Movie Review: V/H/S Viral

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1-28 - Movie Review: VHS ViralMagnet Releasing

A police chase after a deranged ice cream truck has captivated the attention of the greater Los Angelese area. Dozens of fame obsessed teens flock to the streets with their video cameras and camera phones, hellbent on capturing the next viral video. But there is something far more sinister occurring in the streets of L. A. than a simple police chase. A resounding effect is created onto all those obsessed with capturing salacious footage for no other purpose than to amuse or titillate. Soon the discovery becomes that they themselves are the stars of the next video, one where they face their own death.

The third entry in the V/H/S series, and I couldn’t wait to check this one out the moment I discovered it was available on VOD. As a horror anthology series that utilized the “found footage” style of format, these have been of better watchabilty than other full-length movies of the same variety. Maybe the found footage style is meant for bite sized bits of scariness, I don’t know. However, I found some time, and did the watchin’. And here’s the blow-by-blow of the shorts:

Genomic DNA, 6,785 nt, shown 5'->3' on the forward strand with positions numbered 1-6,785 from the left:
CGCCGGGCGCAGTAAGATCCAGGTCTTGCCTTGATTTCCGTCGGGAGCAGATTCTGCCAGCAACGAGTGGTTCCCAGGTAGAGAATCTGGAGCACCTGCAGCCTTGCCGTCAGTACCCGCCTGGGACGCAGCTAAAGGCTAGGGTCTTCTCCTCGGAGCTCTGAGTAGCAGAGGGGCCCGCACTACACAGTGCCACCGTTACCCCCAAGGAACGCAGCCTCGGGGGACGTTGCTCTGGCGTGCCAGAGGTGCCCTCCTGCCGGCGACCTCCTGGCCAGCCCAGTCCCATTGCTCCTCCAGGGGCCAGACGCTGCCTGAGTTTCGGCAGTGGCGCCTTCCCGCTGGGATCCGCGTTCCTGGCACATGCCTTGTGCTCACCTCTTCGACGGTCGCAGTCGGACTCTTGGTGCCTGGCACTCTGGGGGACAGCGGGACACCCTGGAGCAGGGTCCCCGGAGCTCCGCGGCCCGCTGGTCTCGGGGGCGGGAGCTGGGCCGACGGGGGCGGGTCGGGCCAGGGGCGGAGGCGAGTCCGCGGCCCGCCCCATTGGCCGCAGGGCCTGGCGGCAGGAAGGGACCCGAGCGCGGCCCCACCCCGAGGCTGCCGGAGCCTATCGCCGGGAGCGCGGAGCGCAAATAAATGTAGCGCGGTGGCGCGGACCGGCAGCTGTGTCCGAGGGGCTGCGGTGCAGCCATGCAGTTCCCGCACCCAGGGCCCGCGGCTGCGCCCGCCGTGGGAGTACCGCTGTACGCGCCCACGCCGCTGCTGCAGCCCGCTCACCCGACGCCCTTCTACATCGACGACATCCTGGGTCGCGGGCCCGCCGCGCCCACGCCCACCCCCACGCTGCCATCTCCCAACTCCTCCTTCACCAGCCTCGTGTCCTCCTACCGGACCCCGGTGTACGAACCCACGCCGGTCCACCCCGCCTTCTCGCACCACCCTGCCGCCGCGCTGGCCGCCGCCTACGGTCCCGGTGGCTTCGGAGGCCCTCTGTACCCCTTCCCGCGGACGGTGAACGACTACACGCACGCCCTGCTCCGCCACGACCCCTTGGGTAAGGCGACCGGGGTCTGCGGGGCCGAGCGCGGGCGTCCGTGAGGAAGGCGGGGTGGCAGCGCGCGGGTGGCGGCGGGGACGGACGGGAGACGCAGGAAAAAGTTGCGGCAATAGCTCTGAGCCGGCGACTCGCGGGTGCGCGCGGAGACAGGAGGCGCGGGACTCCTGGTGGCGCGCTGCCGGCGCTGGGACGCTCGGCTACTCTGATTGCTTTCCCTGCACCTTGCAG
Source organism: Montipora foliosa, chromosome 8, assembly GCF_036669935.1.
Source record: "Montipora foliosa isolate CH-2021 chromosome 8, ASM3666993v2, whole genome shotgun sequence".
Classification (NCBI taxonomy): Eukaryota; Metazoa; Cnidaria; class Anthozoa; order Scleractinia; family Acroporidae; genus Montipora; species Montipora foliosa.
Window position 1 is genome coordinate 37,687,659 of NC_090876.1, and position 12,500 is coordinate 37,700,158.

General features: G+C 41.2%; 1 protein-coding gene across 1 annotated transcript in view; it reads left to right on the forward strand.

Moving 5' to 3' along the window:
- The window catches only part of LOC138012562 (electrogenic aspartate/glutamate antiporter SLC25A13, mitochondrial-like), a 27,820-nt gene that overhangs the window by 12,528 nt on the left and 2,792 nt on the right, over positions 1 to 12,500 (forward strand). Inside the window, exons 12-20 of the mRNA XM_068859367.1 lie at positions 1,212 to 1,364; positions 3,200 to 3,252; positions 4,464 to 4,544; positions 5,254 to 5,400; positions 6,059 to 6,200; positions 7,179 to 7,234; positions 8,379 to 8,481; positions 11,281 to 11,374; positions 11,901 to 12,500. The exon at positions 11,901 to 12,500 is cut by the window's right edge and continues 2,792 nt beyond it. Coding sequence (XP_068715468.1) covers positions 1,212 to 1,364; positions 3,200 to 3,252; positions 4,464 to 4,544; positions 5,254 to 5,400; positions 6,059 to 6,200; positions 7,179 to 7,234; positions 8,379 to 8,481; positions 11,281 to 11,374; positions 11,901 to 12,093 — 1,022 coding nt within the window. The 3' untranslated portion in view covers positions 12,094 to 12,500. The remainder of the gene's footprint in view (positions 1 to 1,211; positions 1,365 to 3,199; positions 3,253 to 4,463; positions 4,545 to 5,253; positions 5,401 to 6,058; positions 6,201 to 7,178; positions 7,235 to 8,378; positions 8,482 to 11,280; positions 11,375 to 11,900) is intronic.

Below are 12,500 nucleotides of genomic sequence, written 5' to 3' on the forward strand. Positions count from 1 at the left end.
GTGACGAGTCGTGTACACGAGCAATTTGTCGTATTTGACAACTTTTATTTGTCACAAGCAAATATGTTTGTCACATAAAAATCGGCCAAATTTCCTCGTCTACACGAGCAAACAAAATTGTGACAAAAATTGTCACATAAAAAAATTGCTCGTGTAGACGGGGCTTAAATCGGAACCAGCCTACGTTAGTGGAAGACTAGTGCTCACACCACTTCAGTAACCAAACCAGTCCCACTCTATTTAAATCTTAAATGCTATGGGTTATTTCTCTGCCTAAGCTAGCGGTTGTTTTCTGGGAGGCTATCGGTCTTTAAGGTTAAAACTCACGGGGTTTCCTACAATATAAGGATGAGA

We start off with a wrap-around film that works as a buffer in-between the individual shorts, called Vicious Circles; a young man is wanting to make a video that will go viral (oh, I see what they did there), and manages to happen on something that would make his wish come true…at a great price, when we get to the payoff in the end. While he chases down his dream (and his abducted girlfriend), we’re treated to these short films…

“Dante the Great”
A two-bit illusionist discovers a cloak that grants him the power to perform real magic, which he uses to become the greatest illusionist alive. He just needs to regularly sacrifice his assistants to the cloak to maintain its power. What’s not required is videotaping the violent deaths of said previous assistants, which the current assistant finds. Wackiness ensues.

“Parallel Monsters”